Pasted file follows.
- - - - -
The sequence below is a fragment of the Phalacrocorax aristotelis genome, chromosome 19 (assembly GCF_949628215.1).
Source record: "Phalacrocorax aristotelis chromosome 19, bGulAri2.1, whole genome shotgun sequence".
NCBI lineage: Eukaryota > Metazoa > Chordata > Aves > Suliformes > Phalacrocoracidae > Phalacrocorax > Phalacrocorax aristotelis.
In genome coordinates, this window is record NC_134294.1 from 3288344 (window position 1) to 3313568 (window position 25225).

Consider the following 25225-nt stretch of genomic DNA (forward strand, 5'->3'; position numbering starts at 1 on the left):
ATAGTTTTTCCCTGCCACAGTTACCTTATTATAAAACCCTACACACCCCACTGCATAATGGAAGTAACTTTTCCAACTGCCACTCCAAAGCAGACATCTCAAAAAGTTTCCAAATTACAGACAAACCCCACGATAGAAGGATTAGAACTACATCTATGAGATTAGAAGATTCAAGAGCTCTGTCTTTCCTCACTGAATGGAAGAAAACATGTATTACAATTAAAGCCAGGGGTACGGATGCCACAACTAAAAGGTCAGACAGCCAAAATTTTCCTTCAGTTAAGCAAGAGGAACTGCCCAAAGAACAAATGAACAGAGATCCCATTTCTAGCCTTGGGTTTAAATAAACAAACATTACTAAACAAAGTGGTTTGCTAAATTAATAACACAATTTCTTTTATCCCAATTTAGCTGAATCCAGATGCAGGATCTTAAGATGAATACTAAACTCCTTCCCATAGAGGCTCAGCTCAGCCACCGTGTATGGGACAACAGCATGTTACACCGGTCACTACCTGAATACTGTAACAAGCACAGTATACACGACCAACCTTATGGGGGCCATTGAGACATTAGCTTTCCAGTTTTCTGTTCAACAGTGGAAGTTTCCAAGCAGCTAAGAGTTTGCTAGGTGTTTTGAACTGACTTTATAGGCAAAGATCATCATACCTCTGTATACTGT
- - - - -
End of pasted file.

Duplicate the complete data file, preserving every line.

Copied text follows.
The sequence below is a fragment of the Phalacrocorax aristotelis genome, chromosome 19 (assembly GCF_949628215.1).
Source record: "Phalacrocorax aristotelis chromosome 19, bGulAri2.1, whole genome shotgun sequence".
NCBI lineage: Eukaryota > Metazoa > Chordata > Aves > Suliformes > Phalacrocoracidae > Phalacrocorax > Phalacrocorax aristotelis.
In genome coordinates, this window is record NC_134294.1 from 3288344 (window position 1) to 3313568 (window position 25225).

Consider the following 25225-nt stretch of genomic DNA (forward strand, 5'->3'; position numbering starts at 1 on the left):
ATAGTTTTTCCCTGCCACAGTTACCTTATTATAAAACCCTACACACCCCACTGCATAATGGAAGTAACTTTTCCAACTGCCACTCCAAAGCAGACATCTCAAAAAGTTTCCAAATTACAGACAAACCCCACGATAGAAGGATTAGAACTACATCTATGAGATTAGAAGATTCAAGAGCTCTGTCTTTCCTCACTGAATGGAAGAAAACATGTATTACAATTAAAGCCAGGGGTACGGATGCCACAACTAAAAGGTCAGACAGCCAAAATTTTCCTTCAGTTAAGCAAGAGGAACTGCCCAAAGAACAAATGAACAGAGATCCCATTTCTAGCCTTGGGTTTAAATAAACAAACATTACTAAACAAAGTGGTTTGCTAAATTAATAACACAATTTCTTTTATCCCAATTTAGCTGAATCCAGATGCAGGATCTTAAGATGAATACTAAACTCCTTCCCATAGAGGCTCAGCTCAGCCACCGTGTATGGGACAACAGCATGTTACACCGGTCACTACCTGAATACTGTAACAAGCACAGTATACACGACCAACCTTATGGGGGCCATTGAGACATTAGCTTTCCAGTTTTCTGTTCAACAGTGGAAGTTTCCAAGCAGCTAAGAGTTTGCTAGGTGTTTTGAACTGACTTTATAGGCAAAGATCATCATACCTCTGTATACTGT